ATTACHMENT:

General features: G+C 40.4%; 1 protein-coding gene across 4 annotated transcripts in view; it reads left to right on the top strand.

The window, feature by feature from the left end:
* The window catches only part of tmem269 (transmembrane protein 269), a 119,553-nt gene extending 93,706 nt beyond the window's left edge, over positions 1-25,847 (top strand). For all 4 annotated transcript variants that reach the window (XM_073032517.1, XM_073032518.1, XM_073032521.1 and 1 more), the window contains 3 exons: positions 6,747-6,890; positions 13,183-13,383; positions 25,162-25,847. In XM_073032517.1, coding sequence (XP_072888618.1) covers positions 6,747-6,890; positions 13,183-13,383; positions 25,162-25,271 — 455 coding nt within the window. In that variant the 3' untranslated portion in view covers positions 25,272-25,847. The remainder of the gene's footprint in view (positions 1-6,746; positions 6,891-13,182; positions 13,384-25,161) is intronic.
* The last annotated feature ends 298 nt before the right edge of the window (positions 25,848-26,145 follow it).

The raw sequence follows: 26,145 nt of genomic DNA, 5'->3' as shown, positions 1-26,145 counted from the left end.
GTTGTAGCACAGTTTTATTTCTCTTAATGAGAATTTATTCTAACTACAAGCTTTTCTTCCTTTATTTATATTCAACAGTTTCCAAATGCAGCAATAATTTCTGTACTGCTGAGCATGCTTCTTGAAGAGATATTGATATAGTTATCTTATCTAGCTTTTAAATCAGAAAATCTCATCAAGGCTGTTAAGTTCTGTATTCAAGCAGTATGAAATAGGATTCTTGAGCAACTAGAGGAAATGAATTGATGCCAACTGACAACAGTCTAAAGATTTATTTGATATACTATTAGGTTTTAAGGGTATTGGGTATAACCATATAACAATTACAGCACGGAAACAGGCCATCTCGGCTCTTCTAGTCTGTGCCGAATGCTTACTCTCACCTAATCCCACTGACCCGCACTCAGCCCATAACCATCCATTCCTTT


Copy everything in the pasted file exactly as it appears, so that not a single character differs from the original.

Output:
General features: G+C 40.4%; 1 protein-coding gene across 4 annotated transcripts in view; it reads left to right on the top strand.

The window, feature by feature from the left end:
* The window catches only part of tmem269 (transmembrane protein 269), a 119,553-nt gene extending 93,706 nt beyond the window's left edge, over positions 1-25,847 (top strand). For all 4 annotated transcript variants that reach the window (XM_073032517.1, XM_073032518.1, XM_073032521.1 and 1 more), the window contains 3 exons: positions 6,747-6,890; positions 13,183-13,383; positions 25,162-25,847. In XM_073032517.1, coding sequence (XP_072888618.1) covers positions 6,747-6,890; positions 13,183-13,383; positions 25,162-25,271 — 455 coding nt within the window. In that variant the 3' untranslated portion in view covers positions 25,272-25,847. The remainder of the gene's footprint in view (positions 1-6,746; positions 6,891-13,182; positions 13,384-25,161) is intronic.
* The last annotated feature ends 298 nt before the right edge of the window (positions 25,848-26,145 follow it).

The raw sequence follows: 26,145 nt of genomic DNA, 5'->3' as shown, positions 1-26,145 counted from the left end.
GTTGTAGCACAGTTTTATTTCTCTTAATGAGAATTTATTCTAACTACAAGCTTTTCTTCCTTTATTTATATTCAACAGTTTCCAAATGCAGCAATAATTTCTGTACTGCTGAGCATGCTTCTTGAAGAGATATTGATATAGTTATCTTATCTAGCTTTTAAATCAGAAAATCTCATCAAGGCTGTTAAGTTCTGTATTCAAGCAGTATGAAATAGGATTCTTGAGCAACTAGAGGAAATGAATTGATGCCAACTGACAACAGTCTAAAGATTTATTTGATATACTATTAGGTTTTAAGGGTATTGGGTATAACCATATAACAATTACAGCACGGAAACAGGCCATCTCGGCTCTTCTAGTCTGTGCCGAATGCTTACTCTCACCTAATCCCACTGACCCGCACTCAGCCCATAACCATCCATTCCTTT